We made it to the end of the month, you and me! I blogged every day in June and successfully completed the Freelance Success 2014 30-Day Blogathon. Thank you for reading, or at least hanging in there. (I only got one “unsubscribe” during the month.)
My goal was to take some of the things out of my head and get them onto my website. I wrote some articles about how much I love the genre of memoir and biography, and a little about some of my work in this area:
I will now give you a bit of a break and will stop pelting daily emails at you — though this did get my blogging muscles back in order, I must say, and I will probably be blogging here more often than I had been.
Therefore: “So long!” but only for now, and Thanks for all the fish! (If you don’t know the reference, you should probably read the book.)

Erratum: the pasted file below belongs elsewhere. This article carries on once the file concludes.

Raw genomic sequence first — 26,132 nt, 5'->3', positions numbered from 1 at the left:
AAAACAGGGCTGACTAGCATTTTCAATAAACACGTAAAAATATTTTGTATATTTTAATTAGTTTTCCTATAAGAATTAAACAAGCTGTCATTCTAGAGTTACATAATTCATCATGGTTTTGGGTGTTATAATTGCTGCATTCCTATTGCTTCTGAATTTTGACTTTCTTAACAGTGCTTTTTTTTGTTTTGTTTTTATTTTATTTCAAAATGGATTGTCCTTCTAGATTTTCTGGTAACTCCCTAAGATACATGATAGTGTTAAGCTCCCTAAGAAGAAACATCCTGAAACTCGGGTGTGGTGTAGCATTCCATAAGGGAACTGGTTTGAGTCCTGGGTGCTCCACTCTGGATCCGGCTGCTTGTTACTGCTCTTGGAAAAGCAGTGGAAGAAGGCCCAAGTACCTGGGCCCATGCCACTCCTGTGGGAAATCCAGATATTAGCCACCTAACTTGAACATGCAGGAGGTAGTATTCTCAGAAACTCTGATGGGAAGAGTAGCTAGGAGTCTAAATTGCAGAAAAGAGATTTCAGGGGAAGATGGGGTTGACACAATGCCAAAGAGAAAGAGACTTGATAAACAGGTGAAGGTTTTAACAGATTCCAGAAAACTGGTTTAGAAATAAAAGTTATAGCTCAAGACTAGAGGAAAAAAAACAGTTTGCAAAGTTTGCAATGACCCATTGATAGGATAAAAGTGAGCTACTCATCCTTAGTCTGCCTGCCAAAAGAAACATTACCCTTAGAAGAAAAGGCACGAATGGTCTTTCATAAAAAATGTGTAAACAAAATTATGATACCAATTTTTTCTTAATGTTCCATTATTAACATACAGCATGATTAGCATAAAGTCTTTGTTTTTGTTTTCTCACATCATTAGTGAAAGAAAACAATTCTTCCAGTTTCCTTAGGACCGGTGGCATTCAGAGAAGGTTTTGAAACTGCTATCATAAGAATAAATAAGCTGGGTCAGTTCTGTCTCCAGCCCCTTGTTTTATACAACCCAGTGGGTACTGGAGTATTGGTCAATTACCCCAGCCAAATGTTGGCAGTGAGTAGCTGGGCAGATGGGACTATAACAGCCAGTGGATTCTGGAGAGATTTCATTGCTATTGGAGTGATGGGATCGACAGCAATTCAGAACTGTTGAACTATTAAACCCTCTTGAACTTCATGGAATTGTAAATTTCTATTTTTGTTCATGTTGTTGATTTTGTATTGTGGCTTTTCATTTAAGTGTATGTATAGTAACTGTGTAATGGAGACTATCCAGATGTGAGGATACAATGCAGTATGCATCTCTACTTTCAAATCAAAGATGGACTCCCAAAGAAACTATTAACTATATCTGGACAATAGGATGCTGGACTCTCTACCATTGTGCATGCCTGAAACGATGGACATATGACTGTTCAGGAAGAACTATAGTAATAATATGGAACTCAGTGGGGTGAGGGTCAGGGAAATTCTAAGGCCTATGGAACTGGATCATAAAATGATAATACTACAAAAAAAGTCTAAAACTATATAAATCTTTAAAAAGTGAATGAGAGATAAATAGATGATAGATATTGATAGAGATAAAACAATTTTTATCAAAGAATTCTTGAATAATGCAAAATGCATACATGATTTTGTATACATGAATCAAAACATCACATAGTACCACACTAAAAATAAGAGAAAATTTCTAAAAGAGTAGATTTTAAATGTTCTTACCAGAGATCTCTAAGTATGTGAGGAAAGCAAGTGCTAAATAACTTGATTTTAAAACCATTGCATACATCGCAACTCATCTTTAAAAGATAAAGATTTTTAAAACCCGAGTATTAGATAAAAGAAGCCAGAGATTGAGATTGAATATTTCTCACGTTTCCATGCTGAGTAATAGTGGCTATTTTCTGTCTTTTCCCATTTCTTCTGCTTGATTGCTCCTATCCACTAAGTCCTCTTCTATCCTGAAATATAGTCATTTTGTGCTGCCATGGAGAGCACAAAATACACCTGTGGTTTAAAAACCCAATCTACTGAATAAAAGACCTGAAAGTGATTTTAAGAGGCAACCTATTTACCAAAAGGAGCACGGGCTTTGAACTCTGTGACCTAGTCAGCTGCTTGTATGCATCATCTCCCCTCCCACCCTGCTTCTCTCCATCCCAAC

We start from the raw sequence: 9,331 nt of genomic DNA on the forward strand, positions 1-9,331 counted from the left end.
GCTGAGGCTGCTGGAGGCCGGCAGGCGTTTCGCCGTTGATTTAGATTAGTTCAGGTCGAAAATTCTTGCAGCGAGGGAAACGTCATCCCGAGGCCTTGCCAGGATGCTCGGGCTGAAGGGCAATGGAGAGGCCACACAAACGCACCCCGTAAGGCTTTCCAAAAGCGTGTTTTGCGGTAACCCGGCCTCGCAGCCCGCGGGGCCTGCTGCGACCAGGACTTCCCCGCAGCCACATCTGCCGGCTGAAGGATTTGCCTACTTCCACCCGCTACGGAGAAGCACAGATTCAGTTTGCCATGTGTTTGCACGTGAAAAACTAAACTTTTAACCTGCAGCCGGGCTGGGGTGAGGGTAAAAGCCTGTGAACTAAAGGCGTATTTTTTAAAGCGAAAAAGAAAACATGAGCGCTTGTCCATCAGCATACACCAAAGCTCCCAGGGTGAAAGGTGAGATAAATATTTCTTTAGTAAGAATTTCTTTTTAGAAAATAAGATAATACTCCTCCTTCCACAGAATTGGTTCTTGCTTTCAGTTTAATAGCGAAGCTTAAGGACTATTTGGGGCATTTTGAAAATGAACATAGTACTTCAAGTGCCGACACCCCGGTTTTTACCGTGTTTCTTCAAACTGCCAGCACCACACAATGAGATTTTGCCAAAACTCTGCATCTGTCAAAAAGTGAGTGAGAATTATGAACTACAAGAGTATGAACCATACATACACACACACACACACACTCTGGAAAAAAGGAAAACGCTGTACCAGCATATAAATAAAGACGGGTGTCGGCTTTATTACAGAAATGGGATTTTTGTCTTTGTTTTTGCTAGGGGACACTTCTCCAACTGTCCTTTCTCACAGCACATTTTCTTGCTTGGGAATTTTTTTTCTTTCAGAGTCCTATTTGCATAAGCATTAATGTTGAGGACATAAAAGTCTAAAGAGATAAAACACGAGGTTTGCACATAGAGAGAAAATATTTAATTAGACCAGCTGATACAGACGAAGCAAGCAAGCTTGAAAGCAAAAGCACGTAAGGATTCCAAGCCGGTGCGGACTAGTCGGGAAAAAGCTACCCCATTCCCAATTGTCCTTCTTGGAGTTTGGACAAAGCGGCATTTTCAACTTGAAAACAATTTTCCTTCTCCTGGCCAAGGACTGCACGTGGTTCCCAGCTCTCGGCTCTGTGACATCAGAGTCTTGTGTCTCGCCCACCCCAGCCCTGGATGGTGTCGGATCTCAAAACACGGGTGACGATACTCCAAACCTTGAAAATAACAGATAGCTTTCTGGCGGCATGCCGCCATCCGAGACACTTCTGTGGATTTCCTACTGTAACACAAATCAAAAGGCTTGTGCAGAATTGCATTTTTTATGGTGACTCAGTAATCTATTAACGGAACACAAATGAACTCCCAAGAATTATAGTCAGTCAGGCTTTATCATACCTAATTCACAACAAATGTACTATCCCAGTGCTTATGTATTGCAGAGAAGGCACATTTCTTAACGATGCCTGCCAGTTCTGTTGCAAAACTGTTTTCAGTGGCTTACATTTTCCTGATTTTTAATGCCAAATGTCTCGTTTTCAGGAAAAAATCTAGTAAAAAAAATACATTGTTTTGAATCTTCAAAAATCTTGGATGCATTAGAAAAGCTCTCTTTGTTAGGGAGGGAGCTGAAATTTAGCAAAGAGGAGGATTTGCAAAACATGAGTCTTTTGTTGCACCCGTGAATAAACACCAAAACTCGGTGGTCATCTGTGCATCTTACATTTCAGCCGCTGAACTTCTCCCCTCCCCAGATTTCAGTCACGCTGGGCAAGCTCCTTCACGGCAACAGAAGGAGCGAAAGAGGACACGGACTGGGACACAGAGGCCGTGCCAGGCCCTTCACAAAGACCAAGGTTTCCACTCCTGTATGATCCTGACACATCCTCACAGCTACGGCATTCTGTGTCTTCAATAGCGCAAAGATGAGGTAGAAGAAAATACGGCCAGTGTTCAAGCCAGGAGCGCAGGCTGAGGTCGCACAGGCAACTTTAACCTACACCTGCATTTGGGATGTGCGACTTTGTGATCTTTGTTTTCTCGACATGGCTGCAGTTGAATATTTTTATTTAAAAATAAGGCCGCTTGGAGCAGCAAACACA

My grandmother used to tell me about her Hawaiian great-grandfather, who drove long-ago tourists up to the Volcano in a horse-drawn carriage.
Back in the late 1800s, the journey from Hilo took two days, with an overnight stop to rest the horses and travelers. But once they arrived, the landscape undoubtedly looked very much as it does now.
Still an otherworldly land worth visiting, the unique Volcano area is home to two of the world’s most active volcanoes. Sprawling, huffing and erupting within Hawai‘i Volcanoes National Park, Kilauea and Mauna Loa exhibit nature’s drama in action. But while change and creation, and birth and destruction, are part of the park’s inherent nature, I can still see what my ancestors very likely saw: a moonscape in places, where ghostlike trees hold their ground as ethereal steam swirls from a landscape pocked with vents….
Read about what happened here, in an article I wrote about kalo (a.k.a. taro) and poi. This article, for the Hawaiian Airlines in-flight magazine Hana Hou, earned an “Excellence in Journalism” award for feature writing/long form, from the Society of Professional Journalists.